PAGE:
Agent scandal growing; Dareus under investigation

From the AP: On Tuesday, ESPN.com reported that defending BCS champion Alabama is investigating whether a player broke NCAA rules by attending an agent’s party in Miami this summer.

The USC case sent a message that there may be little leniency when it comes to these issues, outside experts say.

“We’ll see what kind of evidence the NCAA is able to dig up,” said Darren Heitner, CEO of Dynasty Athlete Representation. “If there’s a lot of chatter, and nothing gets done about it, then there will be real issues with the NCAA being a legitimate institution. They have to take this seriously.”

And with the NCAA taking it seriously, schools have extra incentive to make sure their houses are in order. Southeastern Conference commissioner Mike Slive says his league brought in consultant Joe Mendes to meet with officials at all 12 schools, and several have retained him in an effort to help athletes avoid violations.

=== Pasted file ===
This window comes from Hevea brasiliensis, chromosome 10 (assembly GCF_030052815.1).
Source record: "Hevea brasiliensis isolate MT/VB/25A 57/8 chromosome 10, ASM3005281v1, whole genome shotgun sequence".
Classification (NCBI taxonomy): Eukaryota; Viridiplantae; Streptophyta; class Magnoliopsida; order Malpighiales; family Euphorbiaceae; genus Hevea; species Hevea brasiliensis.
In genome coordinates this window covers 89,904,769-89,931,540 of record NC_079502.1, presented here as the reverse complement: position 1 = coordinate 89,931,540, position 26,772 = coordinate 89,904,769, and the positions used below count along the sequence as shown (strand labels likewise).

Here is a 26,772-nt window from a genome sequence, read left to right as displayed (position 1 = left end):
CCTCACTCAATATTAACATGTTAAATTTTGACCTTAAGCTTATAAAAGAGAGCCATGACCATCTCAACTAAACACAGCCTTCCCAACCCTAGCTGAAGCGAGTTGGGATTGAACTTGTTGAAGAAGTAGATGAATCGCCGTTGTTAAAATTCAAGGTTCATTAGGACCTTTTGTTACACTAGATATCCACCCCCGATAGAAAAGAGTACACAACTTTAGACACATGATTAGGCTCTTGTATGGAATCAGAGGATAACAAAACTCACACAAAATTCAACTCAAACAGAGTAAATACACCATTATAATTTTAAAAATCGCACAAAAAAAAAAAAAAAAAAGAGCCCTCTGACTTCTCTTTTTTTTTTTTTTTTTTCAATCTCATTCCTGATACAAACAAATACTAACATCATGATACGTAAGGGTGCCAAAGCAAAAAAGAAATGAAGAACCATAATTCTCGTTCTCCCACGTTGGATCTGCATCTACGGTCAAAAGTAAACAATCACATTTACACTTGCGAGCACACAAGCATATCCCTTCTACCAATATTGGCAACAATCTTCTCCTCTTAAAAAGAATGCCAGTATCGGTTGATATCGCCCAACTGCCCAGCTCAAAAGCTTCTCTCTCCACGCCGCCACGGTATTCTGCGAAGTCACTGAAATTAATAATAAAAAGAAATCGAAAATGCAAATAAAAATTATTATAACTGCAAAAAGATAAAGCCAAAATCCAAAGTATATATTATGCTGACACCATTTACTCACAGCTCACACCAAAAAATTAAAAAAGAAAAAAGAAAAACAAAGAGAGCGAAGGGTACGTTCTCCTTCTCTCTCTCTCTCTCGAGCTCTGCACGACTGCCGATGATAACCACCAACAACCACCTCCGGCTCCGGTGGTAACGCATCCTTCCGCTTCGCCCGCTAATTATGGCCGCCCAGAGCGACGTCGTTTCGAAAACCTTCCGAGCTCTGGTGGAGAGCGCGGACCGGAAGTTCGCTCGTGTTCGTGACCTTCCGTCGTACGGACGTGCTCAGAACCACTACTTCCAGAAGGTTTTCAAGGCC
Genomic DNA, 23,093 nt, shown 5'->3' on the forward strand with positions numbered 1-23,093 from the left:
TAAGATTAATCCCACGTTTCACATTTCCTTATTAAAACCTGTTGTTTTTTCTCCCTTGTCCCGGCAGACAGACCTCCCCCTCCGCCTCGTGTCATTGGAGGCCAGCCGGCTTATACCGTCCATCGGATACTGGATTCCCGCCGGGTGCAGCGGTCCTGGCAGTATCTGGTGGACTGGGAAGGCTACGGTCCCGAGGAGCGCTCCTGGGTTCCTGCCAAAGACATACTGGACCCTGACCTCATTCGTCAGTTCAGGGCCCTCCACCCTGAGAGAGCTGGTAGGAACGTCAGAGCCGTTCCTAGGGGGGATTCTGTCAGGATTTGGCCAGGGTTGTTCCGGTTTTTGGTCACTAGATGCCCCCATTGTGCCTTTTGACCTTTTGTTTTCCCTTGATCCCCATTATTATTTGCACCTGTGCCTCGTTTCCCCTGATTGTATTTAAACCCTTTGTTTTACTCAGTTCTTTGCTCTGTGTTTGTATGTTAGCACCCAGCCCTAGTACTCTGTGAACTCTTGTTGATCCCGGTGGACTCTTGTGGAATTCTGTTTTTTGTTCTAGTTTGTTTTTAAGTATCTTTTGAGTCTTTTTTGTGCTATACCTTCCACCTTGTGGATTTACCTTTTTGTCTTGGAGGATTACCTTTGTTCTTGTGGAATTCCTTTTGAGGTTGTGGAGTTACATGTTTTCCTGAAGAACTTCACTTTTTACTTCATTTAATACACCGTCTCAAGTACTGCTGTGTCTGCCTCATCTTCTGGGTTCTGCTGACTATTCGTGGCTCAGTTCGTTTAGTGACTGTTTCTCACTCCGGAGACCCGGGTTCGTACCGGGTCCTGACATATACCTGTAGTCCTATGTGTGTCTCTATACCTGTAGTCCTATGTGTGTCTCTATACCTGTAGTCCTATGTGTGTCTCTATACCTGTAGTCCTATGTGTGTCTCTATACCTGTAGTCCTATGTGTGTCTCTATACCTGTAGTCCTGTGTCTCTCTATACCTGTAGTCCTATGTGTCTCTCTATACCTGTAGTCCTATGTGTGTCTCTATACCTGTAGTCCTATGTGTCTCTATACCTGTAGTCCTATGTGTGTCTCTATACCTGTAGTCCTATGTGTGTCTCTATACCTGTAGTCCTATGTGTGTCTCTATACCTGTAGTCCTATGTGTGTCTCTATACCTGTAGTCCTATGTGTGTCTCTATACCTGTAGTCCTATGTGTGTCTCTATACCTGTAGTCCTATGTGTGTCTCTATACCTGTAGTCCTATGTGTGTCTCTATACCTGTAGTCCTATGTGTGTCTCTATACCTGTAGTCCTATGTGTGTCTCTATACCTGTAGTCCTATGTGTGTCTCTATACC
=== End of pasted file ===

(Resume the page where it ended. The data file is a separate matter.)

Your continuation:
And agents take notice as well whenever there’s a show of toughness from the NCAA.

“About 10 or 15 years ago we had the same kind of situation … where there was a crackdown. They felt the behavior was getting out of control, and they stepped in, but it’s been a decade now since that happened,” said Tony Agnone, who represents about two dozen NFL players. “Any time you subject an institution to this kind of situation, it always works. It lets people know that there’s some people that are checking up on it.” (read the entire AP report on the agent scandal engulfing college football below)

The AP report cited this ESPN.com report. According to the ESPN report, “University of Alabama officials are investigating whether junior defensive lineman Marcel Dareus broke NCAA rules by attending an agent’s party in Miami’s South Beach earlier this summer, multiple sources told ESPN.com. Dareus, ranked as the No. 7 prospect for the 2011 NFL draft by ESPN analyst Mel Kiper, is the latest prominent college football player to be entangled in an evolving NCAA investigation into illegal contact and conduct by sports agents.”

Here is an ESPN video update on the story: